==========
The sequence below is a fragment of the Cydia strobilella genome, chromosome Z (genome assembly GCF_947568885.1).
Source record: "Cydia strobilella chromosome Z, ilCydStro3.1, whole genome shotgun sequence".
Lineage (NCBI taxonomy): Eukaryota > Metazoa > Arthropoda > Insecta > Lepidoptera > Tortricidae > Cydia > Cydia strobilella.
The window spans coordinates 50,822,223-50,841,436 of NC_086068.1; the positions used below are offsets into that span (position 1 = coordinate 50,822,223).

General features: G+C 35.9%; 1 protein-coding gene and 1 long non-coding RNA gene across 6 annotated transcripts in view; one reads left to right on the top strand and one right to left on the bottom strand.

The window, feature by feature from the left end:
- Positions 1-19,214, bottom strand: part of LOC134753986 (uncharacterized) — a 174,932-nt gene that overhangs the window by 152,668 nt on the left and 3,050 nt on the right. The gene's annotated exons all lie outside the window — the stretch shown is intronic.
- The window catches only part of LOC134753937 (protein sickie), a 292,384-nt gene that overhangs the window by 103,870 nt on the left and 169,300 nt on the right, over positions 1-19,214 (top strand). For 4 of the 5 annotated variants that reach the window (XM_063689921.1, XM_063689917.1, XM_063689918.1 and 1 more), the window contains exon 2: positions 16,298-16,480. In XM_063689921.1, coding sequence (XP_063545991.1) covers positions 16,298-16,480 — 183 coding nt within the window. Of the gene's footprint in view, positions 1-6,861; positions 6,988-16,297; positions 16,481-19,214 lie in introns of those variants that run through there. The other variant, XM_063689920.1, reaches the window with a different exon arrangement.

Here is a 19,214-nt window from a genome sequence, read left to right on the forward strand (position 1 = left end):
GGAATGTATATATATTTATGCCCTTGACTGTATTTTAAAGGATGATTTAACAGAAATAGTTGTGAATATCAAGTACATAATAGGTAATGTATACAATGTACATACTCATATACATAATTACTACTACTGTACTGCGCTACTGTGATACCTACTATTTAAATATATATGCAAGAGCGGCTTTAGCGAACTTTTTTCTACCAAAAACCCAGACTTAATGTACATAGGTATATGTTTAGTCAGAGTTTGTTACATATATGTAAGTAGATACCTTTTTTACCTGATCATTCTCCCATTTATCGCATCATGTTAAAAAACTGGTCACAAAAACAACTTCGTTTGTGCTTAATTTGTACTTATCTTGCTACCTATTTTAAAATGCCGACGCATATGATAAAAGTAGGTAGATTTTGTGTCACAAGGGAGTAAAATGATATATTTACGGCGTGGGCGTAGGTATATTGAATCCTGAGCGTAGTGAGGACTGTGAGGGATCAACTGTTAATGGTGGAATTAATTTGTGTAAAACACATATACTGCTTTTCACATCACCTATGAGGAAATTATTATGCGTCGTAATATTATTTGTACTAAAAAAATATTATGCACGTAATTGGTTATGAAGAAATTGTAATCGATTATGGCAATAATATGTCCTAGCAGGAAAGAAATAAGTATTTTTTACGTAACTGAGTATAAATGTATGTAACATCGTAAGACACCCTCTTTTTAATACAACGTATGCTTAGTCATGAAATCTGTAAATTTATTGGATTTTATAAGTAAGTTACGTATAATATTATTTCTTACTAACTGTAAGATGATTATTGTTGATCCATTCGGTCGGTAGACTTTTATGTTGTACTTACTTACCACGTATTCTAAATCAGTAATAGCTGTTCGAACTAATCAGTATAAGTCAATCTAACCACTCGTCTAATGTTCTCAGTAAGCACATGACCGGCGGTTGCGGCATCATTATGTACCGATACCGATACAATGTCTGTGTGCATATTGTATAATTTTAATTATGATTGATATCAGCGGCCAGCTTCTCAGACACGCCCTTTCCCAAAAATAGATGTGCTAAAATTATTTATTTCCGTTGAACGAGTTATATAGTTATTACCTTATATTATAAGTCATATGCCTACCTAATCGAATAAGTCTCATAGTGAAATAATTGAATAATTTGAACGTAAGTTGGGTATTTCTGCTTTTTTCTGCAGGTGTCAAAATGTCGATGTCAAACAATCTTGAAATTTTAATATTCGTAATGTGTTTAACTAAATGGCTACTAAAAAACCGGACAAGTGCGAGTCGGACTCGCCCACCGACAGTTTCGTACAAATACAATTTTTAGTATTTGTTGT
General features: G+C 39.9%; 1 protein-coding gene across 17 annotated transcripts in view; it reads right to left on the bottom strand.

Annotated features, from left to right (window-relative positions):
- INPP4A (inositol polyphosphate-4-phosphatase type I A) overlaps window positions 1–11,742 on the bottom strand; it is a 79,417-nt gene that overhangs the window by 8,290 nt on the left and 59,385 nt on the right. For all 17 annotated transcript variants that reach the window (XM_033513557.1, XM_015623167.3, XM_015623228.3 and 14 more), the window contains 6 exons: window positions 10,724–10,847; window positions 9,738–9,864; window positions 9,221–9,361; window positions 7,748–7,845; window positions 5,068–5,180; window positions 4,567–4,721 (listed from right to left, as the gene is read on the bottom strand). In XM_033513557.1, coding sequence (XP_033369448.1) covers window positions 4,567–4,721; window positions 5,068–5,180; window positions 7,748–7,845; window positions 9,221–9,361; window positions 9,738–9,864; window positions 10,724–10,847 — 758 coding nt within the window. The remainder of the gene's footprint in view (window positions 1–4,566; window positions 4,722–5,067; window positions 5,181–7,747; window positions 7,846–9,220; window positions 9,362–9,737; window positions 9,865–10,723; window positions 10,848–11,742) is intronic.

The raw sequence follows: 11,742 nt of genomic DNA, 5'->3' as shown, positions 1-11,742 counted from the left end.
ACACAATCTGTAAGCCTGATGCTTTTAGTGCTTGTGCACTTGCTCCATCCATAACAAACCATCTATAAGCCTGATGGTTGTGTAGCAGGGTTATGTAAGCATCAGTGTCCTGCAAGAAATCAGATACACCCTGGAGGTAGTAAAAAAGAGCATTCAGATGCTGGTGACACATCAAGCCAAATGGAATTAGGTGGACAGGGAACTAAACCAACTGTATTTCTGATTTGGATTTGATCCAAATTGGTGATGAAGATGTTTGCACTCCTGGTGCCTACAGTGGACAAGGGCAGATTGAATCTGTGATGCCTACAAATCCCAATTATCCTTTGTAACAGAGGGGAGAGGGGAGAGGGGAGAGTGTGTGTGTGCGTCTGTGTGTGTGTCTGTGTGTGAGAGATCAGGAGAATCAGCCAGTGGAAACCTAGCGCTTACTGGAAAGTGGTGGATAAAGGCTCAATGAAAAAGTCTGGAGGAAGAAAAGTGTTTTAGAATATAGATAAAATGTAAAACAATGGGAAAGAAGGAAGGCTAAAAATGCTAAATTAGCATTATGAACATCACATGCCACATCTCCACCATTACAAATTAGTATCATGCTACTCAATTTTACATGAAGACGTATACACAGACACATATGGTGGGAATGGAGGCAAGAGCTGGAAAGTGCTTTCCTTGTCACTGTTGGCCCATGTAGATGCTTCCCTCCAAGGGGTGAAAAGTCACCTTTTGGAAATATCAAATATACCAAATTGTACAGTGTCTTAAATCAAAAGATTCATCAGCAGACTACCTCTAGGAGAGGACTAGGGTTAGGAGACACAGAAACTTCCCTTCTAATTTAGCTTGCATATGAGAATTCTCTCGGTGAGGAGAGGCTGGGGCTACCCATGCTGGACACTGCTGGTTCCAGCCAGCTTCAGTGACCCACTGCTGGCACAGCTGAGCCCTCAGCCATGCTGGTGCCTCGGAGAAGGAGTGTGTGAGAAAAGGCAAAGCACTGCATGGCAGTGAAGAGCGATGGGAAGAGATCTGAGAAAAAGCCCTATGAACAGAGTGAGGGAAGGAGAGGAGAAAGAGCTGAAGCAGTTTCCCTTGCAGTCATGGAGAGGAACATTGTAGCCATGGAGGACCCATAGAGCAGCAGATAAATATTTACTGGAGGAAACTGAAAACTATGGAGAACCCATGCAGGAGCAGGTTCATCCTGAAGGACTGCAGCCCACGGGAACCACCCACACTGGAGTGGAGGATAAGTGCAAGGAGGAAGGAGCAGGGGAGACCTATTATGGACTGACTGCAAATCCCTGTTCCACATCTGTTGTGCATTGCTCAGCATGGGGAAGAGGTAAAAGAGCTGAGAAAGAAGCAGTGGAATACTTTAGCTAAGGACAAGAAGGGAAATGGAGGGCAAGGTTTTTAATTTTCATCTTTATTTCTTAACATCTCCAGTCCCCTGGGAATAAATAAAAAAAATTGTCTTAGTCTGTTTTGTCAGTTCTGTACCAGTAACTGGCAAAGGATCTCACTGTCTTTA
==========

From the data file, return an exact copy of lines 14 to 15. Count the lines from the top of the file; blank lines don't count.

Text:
The raw sequence follows: 11,742 nt of genomic DNA, 5'->3' as shown, positions 1-11,742 counted from the left end.
ACACAATCTGTAAGCCTGATGCTTTTAGTGCTTGTGCACTTGCTCCATCCATAACAAACCATCTATAAGCCTGATGGTTGTGTAGCAGGGTTATGTAAGCATCAGTGTCCTGCAAGAAATCAGATACACCCTGGAGGTAGTAAAAAAGAGCATTCAGATGCTGGTGACACATCAAGCCAAATGGAATTAGGTGGACAGGGAACTAAACCAACTGTATTTCTGATTTGGATTTGATCCAAATTGGTGATGAAGATGTTTGCACTCCTGGTGCCTACAGTGGACAAGGGCAGATTGAATCTGTGATGCCTACAAATCCCAATTATCCTTTGTAACAGAGGGGAGAGGGGAGAGGGGAGAGTGTGTGTGTGCGTCTGTGTGTGTGTCTGTGTGTGAGAGATCAGGAGAATCAGCCAGTGGAAACCTAGCGCTTACTGGAAAGTGGTGGATAAAGGCTCAATGAAAAAGTCTGGAGGAAGAAAAGTGTTTTAGAATATAGATAAAATGTAAAACAATGGGAAAGAAGGAAGGCTAAAAATGCTAAATTAGCATTATGAACATCACATGCCACATCTCCACCATTACAAATTAGTATCATGCTACTCAATTTTACATGAAGACGTATACACAGACACATATGGTGGGAATGGAGGCAAGAGCTGGAAAGTGCTTTCCTTGTCACTGTTGGCCCATGTAGATGCTTCCCTCCAAGGGGTGAAAAGTCACCTTTTGGAAATATCAAATATACCAAATTGTACAGTGTCTTAAATCAAAAGATTCATCAGCAGACTACCTCTAGGAGAGGACTAGGGTTAGGAGACACAGAAACTTCCCTTCTAATTTAGCTTGCATATGAGAATTCTCTCGGTGAGGAGAGGCTGGGGCTACCCATGCTGGACACTGCTGGTTCCAGCCAGCTTCAGTGACCCACTGCTGGCACAGCTGAGCCCTCAGCCATGCTGGTGCCTCGGAGAAGGAGTGTGTGAGAAAAGGCAAAGCACTGCATGGCAGTGAAGAGCGATGGGAAGAGATCTGAGAAAAAGCCCTATGAACAGAGTGAGGGAAGGAGAGGAGAAAGAGCTGAAGCAGTTTCCCTTGCAGTCATGGAGAGGAACATTGTAGCCATGGAGGACCCATAGAGCAGCAGATAAATATTTACTGGAGGAAACTGAAAACTATGGAGAACCCATGCAGGAGCAGGTTCATCCTGAAGGACTGCAGCCCACGGGAACCACCCACACTGGAGTGGAGGATAAGTGCAAGGAGGAAGGAGCAGGGGAGACCTATTATGGACTGACTGCAAATCCCTGTTCCACATCTGTTGTGCATTGCTCAGCATGGGGAAGAGGTAAAAGAGCTGAGAAAGAAGCAGTGGAATACTTTAGCTAAGGACAAGAAGGGAAATGGAGGGCAAGGTTTTTAATTTTCATCTTTATTTCTTAACATCTCCAGTCCCCTGGGAATAAATAAAAAAAATTGTCTTAGTCTGTTTTGTCAGTTCTGTACCAGTAACTGGCAAAGGATCTCACTGTCTTTA